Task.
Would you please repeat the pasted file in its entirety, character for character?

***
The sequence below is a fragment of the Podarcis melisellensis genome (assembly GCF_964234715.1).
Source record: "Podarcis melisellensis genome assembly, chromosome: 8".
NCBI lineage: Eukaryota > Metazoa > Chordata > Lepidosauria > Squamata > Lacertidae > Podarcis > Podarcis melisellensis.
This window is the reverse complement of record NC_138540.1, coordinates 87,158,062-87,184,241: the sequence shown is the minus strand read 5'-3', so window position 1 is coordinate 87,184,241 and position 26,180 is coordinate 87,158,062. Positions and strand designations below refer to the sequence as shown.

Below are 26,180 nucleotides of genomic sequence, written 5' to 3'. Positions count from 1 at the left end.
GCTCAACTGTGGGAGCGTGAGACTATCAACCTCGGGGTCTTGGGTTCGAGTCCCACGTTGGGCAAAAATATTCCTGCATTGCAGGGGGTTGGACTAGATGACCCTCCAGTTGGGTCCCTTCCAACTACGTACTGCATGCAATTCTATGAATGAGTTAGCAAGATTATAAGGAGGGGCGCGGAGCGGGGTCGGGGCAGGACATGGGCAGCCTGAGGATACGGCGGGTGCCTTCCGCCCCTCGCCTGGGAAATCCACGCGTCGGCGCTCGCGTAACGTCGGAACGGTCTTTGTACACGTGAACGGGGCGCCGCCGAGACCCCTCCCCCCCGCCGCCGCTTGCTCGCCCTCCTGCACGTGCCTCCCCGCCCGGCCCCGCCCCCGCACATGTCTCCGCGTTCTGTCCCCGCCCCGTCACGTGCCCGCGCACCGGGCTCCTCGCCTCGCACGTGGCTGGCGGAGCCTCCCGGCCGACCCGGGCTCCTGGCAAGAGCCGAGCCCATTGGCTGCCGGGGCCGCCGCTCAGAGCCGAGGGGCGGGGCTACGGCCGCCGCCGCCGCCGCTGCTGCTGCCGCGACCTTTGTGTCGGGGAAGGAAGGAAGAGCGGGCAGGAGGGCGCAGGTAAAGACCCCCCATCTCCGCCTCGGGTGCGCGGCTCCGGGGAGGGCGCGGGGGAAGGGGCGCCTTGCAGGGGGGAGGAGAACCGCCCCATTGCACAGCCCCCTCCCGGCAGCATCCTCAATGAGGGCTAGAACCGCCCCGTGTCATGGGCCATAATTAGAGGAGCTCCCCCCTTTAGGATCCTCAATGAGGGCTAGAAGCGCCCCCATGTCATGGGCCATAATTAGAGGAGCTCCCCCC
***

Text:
The sequence below is a fragment of the Podarcis melisellensis genome (assembly GCF_964234715.1).
Source record: "Podarcis melisellensis genome assembly, chromosome: 8".
NCBI lineage: Eukaryota > Metazoa > Chordata > Lepidosauria > Squamata > Lacertidae > Podarcis > Podarcis melisellensis.
This window is the reverse complement of record NC_138540.1, coordinates 87,158,062-87,184,241: the sequence shown is the minus strand read 5'-3', so window position 1 is coordinate 87,184,241 and position 26,180 is coordinate 87,158,062. Positions and strand designations below refer to the sequence as shown.

Below are 26,180 nucleotides of genomic sequence, written 5' to 3'. Positions count from 1 at the left end.
GCTCAACTGTGGGAGCGTGAGACTATCAACCTCGGGGTCTTGGGTTCGAGTCCCACGTTGGGCAAAAATATTCCTGCATTGCAGGGGGTTGGACTAGATGACCCTCCAGTTGGGTCCCTTCCAACTACGTACTGCATGCAATTCTATGAATGAGTTAGCAAGATTATAAGGAGGGGCGCGGAGCGGGGTCGGGGCAGGACATGGGCAGCCTGAGGATACGGCGGGTGCCTTCCGCCCCTCGCCTGGGAAATCCACGCGTCGGCGCTCGCGTAACGTCGGAACGGTCTTTGTACACGTGAACGGGGCGCCGCCGAGACCCCTCCCCCCCGCCGCCGCTTGCTCGCCCTCCTGCACGTGCCTCCCCGCCCGGCCCCGCCCCCGCACATGTCTCCGCGTTCTGTCCCCGCCCCGTCACGTGCCCGCGCACCGGGCTCCTCGCCTCGCACGTGGCTGGCGGAGCCTCCCGGCCGACCCGGGCTCCTGGCAAGAGCCGAGCCCATTGGCTGCCGGGGCCGCCGCTCAGAGCCGAGGGGCGGGGCTACGGCCGCCGCCGCCGCCGCTGCTGCTGCCGCGACCTTTGTGTCGGGGAAGGAAGGAAGAGCGGGCAGGAGGGCGCAGGTAAAGACCCCCCATCTCCGCCTCGGGTGCGCGGCTCCGGGGAGGGCGCGGGGGAAGGGGCGCCTTGCAGGGGGGAGGAGAACCGCCCCATTGCACAGCCCCCTCCCGGCAGCATCCTCAATGAGGGCTAGAACCGCCCCGTGTCATGGGCCATAATTAGAGGAGCTCCCCCCTTTAGGATCCTCAATGAGGGCTAGAAGCGCCCCCATGTCATGGGCCATAATTAGAGGAGCTCCCCCC